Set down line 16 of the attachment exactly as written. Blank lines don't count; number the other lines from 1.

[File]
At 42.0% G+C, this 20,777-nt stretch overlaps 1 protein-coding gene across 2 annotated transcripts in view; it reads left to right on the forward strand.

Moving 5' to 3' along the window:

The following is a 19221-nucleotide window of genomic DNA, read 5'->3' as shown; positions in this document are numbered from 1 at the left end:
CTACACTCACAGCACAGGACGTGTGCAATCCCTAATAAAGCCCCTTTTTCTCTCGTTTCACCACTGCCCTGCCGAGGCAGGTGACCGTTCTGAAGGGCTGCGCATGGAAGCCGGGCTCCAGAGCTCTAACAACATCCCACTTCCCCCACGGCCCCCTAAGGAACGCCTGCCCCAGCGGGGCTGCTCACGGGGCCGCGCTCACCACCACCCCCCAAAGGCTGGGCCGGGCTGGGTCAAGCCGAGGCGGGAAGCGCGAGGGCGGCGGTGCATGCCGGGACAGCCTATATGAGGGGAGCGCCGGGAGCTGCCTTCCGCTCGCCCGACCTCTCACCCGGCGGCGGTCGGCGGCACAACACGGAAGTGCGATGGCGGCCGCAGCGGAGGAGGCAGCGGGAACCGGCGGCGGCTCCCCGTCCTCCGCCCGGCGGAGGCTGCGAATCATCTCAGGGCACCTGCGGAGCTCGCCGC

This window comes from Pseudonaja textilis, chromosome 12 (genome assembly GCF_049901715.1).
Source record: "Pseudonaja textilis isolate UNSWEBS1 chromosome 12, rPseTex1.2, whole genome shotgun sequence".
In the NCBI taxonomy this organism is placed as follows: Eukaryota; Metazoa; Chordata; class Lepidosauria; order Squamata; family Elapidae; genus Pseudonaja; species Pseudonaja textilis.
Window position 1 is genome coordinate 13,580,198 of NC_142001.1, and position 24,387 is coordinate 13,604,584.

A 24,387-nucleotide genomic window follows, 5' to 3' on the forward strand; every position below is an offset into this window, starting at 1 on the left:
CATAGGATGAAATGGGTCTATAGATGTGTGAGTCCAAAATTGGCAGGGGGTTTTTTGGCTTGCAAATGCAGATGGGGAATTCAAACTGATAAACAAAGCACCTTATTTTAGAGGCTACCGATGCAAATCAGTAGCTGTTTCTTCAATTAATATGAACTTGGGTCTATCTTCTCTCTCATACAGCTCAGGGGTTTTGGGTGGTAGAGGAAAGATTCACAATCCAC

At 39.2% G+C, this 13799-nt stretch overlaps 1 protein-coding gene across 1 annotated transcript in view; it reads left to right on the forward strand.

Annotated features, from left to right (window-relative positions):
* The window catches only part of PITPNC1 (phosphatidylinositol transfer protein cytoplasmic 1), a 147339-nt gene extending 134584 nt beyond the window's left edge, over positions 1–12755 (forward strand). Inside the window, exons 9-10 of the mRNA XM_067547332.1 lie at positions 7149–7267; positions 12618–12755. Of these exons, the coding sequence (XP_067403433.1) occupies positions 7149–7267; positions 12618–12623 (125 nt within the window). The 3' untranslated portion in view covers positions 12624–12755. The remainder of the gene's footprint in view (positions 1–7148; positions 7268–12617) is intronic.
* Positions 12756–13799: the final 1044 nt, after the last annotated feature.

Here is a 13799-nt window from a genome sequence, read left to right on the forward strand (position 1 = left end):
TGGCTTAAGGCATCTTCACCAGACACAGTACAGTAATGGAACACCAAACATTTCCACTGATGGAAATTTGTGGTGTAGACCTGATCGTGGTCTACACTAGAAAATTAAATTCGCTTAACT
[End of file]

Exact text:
TGGCTTAAGGCATCTTCACCAGACACAGTACAGTAATGGAACACCAAACATTTCCACTGATGGAAATTTGTGGTGTAGACCTGATCGTGGTCTACACTAGAAAATTAAATTCGCTTAACT